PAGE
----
Well, how exciting… our fledgling local Druid grove got together and we did our first ritual!
I wrote most of the liturgy and invited those interested to take parts, which I think worked out very well.
It took place on August 1st. The day started off with a good omen; a fantastic summer storm in the morning with torrential rains, after an exceptionally dry July. By the time of the ritual however it was blistering hot under a blazing sun, although that didn’t deter us.
There were a lucky 13 of us altogether, which was a better turnout than I expected. We started out a short ways away from the ritual space with a brief meditation, and then had a procession to the nemeton where we were each purified via asperging with ‘the cleansing rains of Lugh’.
We then had our prayer to the Earth Mother:
“But first, although we shall honour Lugh this day,
we should reflect that every part of this first harvest,
from the first berry to the last grain,
is a sacred gift to us from our Mother the Earth.
Let us pause a moment and give her thanks.
O Great Mother, source of all life
we your children honour you and thank you for your bounty
this day and every day.
Great Mother, accept our offerings and bless this rite.”
We then created the cosmos, called Manannan MacLir to open the gates, then invited the Kindred. The invitations went very well as we had a well experienced Druid call the Ancestors and the Gods, and for the Spirits of the Land had a well experienced Celtic Traditionalist who knew the land on which we were working.
After this, I made three offerings to Lugh, of blueberries, bread, and mead, with the words:
“Lugh the Great Craftsman, master of all arts and skills,
May your sure hand ever teach your children.
Accept this offering and be welcome, Clever One.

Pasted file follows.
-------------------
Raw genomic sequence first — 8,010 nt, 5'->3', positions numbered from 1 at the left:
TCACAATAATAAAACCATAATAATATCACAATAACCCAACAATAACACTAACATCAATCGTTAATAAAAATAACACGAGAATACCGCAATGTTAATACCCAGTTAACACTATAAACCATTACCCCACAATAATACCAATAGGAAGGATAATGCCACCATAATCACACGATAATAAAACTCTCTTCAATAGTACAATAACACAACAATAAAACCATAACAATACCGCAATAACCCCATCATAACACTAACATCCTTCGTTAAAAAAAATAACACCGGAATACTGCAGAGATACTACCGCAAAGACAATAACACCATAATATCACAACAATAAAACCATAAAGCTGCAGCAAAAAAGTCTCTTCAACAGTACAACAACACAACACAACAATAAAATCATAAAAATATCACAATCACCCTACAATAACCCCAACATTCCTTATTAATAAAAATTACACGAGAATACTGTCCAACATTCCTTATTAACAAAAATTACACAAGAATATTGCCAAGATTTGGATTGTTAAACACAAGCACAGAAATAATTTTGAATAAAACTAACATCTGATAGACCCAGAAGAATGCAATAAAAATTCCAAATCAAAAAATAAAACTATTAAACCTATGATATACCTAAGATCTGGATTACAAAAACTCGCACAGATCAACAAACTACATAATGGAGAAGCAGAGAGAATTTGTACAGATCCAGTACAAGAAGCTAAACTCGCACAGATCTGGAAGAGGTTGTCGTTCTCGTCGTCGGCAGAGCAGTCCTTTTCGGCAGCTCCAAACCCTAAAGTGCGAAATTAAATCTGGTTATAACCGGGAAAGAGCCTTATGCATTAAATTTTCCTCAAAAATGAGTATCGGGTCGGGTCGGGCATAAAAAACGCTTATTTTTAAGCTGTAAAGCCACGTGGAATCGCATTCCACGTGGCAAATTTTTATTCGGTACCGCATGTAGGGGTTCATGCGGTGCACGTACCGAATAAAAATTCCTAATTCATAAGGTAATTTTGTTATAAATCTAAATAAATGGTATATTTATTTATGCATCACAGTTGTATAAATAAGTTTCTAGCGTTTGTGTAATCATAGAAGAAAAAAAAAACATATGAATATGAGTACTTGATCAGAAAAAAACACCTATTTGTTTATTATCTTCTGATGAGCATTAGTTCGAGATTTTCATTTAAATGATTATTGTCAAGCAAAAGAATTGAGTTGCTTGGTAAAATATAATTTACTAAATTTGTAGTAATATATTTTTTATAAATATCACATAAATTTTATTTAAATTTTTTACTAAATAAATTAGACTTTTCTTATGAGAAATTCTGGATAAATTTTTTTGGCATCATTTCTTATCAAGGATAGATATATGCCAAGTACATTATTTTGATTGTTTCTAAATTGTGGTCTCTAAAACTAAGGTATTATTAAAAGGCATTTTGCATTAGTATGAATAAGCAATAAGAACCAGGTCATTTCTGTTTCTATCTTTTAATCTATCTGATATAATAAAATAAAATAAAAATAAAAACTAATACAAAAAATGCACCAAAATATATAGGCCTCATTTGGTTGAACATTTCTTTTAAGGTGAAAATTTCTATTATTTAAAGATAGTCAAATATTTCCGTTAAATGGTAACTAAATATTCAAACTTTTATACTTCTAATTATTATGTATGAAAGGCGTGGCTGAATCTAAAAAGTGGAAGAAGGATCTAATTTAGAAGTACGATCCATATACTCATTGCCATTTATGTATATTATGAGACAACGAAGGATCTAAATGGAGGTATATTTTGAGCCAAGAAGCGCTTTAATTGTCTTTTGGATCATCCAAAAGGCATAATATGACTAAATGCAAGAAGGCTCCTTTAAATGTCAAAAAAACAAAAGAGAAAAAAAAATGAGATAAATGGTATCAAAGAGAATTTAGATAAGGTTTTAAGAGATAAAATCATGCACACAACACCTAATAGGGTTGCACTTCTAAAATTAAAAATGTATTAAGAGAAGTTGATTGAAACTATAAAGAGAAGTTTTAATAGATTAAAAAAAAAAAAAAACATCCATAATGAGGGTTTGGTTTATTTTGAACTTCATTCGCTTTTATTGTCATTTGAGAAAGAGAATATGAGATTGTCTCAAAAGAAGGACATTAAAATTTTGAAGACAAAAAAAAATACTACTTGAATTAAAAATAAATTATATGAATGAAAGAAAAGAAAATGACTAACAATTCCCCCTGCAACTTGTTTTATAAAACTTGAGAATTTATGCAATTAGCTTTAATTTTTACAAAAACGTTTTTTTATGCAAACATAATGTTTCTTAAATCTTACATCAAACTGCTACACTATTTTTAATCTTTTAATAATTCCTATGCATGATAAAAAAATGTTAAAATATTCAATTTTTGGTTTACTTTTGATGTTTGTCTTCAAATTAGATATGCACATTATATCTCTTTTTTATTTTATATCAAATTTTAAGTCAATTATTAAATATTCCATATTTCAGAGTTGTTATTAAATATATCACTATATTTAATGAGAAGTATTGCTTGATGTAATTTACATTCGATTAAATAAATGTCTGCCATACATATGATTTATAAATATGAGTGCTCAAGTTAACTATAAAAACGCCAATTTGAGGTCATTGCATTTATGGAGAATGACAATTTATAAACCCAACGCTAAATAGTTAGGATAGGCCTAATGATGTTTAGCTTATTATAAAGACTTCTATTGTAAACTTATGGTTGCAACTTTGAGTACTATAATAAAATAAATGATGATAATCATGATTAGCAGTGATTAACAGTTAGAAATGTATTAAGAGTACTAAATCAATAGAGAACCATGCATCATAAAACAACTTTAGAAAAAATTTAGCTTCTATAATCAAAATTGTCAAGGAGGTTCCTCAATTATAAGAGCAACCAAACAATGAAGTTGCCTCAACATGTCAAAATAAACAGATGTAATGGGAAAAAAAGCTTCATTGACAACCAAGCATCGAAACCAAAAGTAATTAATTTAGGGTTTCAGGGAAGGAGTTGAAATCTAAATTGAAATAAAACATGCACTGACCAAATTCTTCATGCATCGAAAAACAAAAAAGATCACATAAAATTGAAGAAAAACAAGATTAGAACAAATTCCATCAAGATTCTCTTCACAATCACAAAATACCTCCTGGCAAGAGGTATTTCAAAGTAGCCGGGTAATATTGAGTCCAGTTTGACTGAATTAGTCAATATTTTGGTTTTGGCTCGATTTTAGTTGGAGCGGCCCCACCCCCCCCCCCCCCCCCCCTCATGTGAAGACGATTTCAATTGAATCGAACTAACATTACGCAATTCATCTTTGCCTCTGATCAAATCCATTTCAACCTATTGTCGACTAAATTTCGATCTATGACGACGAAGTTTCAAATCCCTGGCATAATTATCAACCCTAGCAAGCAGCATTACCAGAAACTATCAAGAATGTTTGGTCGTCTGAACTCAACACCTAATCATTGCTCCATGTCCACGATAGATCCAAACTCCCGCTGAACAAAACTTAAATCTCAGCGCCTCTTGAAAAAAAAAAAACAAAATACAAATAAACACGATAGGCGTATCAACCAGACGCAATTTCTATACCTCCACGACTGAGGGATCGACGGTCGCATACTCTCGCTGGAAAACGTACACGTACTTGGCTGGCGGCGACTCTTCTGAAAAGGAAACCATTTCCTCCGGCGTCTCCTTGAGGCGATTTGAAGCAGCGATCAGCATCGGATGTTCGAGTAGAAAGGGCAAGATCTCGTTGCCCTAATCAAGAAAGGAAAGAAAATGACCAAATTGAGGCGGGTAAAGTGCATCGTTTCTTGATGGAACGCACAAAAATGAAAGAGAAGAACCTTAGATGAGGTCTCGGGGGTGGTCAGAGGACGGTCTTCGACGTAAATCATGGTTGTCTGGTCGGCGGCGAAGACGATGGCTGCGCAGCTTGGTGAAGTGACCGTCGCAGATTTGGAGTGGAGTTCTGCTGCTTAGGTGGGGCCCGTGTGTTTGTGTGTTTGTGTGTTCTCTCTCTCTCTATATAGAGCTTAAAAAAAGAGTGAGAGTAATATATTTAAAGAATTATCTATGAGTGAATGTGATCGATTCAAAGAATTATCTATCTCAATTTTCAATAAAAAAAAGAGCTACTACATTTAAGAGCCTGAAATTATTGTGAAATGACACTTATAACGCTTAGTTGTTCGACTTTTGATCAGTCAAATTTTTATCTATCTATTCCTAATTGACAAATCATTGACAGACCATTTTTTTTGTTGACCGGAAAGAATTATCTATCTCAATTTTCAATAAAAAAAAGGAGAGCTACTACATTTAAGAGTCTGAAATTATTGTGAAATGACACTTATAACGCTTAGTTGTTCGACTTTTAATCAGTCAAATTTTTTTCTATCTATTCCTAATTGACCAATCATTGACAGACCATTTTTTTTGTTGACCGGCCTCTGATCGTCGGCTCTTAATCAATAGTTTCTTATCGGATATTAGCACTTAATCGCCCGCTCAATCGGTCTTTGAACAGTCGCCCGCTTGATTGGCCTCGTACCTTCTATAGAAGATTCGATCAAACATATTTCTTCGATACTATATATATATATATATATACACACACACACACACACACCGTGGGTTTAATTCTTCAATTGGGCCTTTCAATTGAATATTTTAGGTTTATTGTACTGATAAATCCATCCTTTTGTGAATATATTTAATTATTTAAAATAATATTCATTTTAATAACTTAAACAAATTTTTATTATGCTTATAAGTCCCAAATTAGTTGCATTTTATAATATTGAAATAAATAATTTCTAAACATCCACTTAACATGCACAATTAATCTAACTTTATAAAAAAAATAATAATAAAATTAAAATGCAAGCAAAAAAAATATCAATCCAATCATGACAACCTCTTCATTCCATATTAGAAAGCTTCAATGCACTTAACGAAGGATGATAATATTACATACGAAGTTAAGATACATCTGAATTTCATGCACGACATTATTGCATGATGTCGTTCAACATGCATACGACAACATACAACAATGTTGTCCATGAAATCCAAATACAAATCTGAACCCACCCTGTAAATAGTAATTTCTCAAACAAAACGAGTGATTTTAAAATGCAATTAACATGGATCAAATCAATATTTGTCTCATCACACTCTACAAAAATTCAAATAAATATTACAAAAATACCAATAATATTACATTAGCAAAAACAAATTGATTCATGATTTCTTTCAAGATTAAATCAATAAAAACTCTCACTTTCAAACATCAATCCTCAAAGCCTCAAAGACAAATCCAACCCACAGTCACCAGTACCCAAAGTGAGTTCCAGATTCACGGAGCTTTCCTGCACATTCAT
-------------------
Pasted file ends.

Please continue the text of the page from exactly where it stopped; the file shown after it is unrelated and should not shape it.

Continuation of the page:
Lugh the bringer of the summer storms,
May your light and your rains ever bless our crops.
Accept this offering and be welcome, Shining One.
Lugh the Victorious, we make our Grove under your shield,
May your spear ever protect your children,
Accept this offering and be welcome, champion and king.”
After the offerings, our Celtic Traditionalist read the story of the Second Battle of Moytura, after which our volunteer Ovate took the omen, drawing the cards the Wheel, the Dagda, and the Triskele. These were deemed to be a good thing, so we partook of the waters of the life.
We then performed a group affirmation working to celebrate our first ritual together. Here things fell apart a little bit as I messed up the chant and then completely skipped a planned invocation to the gods on behalf of the group. However, we all made a personal offering and then we thanked the beings and closed the ritual. A potluck meal followed.
All in all I think it went very well for our first ritual. In terms of what went right, the best part was getting involvement from other people so that they could bring their own unique energies to the ritual, as well as ensuring that one person doesn’t have to carry the entire liturgy.
I certainly learned a great deal, and not just to not screw up the chant (which is a lot easier to do than one might think). But little things can make a difference; letting people know how to make personal offerings, for instance. It never occurred to me to tell people that they should either use the offering bowl or the fire. The result was a whole lot of uncertainty, draining away the energy.
So I have a lot to learn about running public rituals, but I look forward to the journey.